By the end of the nineteenth century, many European nations were beginning to build a welfare state. A number of American reformers, believing that government welfare would have to be altered to reflect the new hazards of an industrial economy, sought to emulate the European example. While these reformers failed in their efforts to develop European-style provisions for old-age pensions and unemployment insurance, the Progressive Era (1900–1921) did see the early growth of the American welfare system. For example, from 1911 to 1921, forty-two states introduced workmen's compensation legislation, which provided accident insurance to protect workers against job-related injuries.

    In the Progressive Era, a powerful network of progressive middle-class women lobbied for mothers' pensions, and thirty-nine states developed mothers' aid programs from 1911 to 1921. Under these programs, states gave money to single mothers to help them defray the costs of raising their children in their own homes. The aid was meant to deter the use of child labor to help raise money for the family and to prevent the institutionalization of poor and fatherless children in orphanages, a common practice in the nineteenth century. However, in order to receive this aid, women had to prove that they were fit mothers with suitable homes. Often, the benefits given were inadequate, and the programs only reached a small portion of those in need—in 1931, only 93,620 of 1.5 million female-headed families received mothers' aid.

    Progressives had the most success in instituting programs whose goal was protecting children. In 1912, the federal government established the U.S. Children's Bureau to gather information on the treatment of the nation's children. In 1921, Congress passed the Sheppard-Towner Act, giving matching funds to states to build maternal and child health facilities to fight infant mortality. Despite their accomplishments, Progressives failed to develop an extensive American welfare system—that task was not accomplished until the New Deal.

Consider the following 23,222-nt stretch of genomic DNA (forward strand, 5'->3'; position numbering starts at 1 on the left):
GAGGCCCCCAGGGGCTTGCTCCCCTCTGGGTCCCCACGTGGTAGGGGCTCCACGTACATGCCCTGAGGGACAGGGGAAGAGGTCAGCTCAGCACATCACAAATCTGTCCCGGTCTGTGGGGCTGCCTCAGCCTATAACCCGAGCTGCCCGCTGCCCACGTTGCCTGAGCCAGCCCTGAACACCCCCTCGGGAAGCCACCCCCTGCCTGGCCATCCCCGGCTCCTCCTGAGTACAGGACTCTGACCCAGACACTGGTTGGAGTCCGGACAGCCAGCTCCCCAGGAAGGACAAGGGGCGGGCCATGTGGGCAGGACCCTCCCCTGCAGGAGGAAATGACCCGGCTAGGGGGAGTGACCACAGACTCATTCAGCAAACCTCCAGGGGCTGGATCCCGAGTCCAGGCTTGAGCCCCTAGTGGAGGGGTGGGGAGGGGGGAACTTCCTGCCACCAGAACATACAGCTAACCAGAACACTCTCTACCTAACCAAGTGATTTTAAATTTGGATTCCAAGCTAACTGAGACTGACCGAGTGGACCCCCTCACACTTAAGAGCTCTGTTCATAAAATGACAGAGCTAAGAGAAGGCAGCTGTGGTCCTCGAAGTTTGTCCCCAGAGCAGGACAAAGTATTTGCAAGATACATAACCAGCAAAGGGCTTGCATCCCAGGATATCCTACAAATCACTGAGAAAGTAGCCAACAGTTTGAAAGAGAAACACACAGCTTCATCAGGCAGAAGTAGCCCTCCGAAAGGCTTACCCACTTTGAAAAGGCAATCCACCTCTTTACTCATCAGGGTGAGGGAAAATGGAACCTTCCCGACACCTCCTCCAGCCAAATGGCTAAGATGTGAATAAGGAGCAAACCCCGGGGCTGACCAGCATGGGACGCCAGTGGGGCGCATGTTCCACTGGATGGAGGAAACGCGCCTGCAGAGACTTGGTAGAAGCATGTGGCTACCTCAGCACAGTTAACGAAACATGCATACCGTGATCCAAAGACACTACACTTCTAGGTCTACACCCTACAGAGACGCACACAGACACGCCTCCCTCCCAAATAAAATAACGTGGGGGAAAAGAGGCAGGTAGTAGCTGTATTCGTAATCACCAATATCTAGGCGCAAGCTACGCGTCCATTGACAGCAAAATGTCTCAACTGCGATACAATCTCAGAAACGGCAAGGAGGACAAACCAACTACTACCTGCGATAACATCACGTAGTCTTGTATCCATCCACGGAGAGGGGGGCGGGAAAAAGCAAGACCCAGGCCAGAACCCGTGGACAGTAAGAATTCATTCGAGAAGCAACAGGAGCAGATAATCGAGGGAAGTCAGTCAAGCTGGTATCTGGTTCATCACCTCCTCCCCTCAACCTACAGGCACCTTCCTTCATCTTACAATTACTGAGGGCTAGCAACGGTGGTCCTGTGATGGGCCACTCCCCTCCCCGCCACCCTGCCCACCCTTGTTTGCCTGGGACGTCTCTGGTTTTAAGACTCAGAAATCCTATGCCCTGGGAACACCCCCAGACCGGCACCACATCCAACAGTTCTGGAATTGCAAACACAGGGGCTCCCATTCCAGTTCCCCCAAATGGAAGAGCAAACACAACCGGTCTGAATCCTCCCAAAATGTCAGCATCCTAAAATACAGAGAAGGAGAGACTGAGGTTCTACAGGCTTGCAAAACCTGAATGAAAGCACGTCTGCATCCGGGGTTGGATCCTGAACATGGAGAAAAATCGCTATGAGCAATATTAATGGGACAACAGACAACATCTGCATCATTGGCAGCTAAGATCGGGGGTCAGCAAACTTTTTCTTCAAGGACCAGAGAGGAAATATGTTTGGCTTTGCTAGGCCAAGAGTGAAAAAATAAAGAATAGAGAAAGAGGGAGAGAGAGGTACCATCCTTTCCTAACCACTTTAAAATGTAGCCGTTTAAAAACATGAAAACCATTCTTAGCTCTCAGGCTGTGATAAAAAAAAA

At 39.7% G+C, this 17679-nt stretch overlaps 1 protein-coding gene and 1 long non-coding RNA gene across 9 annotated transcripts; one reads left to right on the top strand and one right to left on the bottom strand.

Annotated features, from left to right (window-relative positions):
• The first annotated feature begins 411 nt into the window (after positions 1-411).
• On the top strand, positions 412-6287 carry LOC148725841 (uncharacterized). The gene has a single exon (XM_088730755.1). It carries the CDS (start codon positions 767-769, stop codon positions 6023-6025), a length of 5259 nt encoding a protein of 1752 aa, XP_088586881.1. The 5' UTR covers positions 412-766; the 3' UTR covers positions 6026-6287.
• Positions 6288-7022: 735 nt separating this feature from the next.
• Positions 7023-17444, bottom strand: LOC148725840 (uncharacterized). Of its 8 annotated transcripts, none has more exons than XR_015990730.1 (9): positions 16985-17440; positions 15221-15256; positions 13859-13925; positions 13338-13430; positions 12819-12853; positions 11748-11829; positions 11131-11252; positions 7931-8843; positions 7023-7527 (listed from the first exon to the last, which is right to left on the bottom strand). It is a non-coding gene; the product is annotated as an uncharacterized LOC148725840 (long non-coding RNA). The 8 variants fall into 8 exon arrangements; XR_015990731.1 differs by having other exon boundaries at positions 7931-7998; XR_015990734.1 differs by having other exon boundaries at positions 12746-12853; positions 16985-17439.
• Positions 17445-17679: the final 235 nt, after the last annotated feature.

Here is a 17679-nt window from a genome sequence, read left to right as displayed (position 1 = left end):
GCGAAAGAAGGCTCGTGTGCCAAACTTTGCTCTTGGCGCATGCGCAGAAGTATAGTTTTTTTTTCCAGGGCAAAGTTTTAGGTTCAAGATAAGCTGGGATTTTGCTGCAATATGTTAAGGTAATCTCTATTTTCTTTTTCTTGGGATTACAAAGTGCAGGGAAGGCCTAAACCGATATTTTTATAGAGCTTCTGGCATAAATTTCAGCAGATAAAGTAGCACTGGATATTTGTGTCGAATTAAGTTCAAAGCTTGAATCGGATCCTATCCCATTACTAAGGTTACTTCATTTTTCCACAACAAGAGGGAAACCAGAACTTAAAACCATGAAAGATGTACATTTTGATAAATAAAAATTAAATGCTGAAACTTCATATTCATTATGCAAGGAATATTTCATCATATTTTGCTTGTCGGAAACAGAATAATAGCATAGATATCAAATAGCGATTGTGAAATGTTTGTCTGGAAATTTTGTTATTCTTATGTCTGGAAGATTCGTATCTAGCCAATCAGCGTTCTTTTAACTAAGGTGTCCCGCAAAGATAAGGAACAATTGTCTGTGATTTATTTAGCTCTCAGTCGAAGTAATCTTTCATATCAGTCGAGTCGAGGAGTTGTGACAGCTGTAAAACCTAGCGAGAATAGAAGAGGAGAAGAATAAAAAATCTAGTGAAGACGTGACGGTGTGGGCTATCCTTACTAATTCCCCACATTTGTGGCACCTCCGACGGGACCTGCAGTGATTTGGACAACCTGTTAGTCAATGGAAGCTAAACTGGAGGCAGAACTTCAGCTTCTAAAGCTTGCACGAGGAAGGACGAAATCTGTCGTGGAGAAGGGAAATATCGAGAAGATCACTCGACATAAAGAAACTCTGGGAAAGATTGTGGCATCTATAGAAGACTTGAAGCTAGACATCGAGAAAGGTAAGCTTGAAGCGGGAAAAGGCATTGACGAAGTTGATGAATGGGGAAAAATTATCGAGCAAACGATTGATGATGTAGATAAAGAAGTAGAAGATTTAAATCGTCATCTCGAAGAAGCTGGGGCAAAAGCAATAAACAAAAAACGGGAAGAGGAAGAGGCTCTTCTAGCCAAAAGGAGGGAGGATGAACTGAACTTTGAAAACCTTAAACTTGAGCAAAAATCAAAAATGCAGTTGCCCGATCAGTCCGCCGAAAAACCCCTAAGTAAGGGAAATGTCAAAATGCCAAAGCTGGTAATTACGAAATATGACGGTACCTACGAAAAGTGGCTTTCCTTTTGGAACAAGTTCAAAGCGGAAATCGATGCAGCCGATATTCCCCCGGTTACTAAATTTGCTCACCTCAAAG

Last edited by Morality Games; 07-24-10 at 11:44 PM.
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  2. #72
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    Re: Is wellfare today un-American?

    Quote Originally Posted by Orion View Post
    The choice isn't mine it's yours. But I accept your retreat for what it is. I don't want to find solutions that will help eliminate welfare because that is not a position I believe in. So until you can reconcile that fact we have nothing further to talk about.
    I suppose itís a comprehension issue. I am tired of your constant misrepresentation of my points. I never asked you to help eliminate welfare. I have made it very clear what solutions I am talking about. I am tired of your childish comments. If you want to continue this circular debate then we do have nothing more to talk about.
    'The whole universe is going to die!'

  3. #73
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    Re: Is wellfare today un-American?

    Quote Originally Posted by peepnklown View Post
    I suppose it’s a comprehension issue. I am tired of your constant misrepresentation of my points. I never asked you to help eliminate welfare. I have made it very clear what solutions I am talking about. I am tired of your childish comments. If you want to continue this circular debate then we do have nothing more to talk about.
    I think you should let it go now. If you really wish to cease and desist, then do so. Everytime you reply, then so will I.

  4. #74
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    Re: Is wellfare today un-American?

    Sorry republicans ... you lose again.

  5. #75
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    Re: Is wellfare today un-American?

    Quote Originally Posted by Orion View Post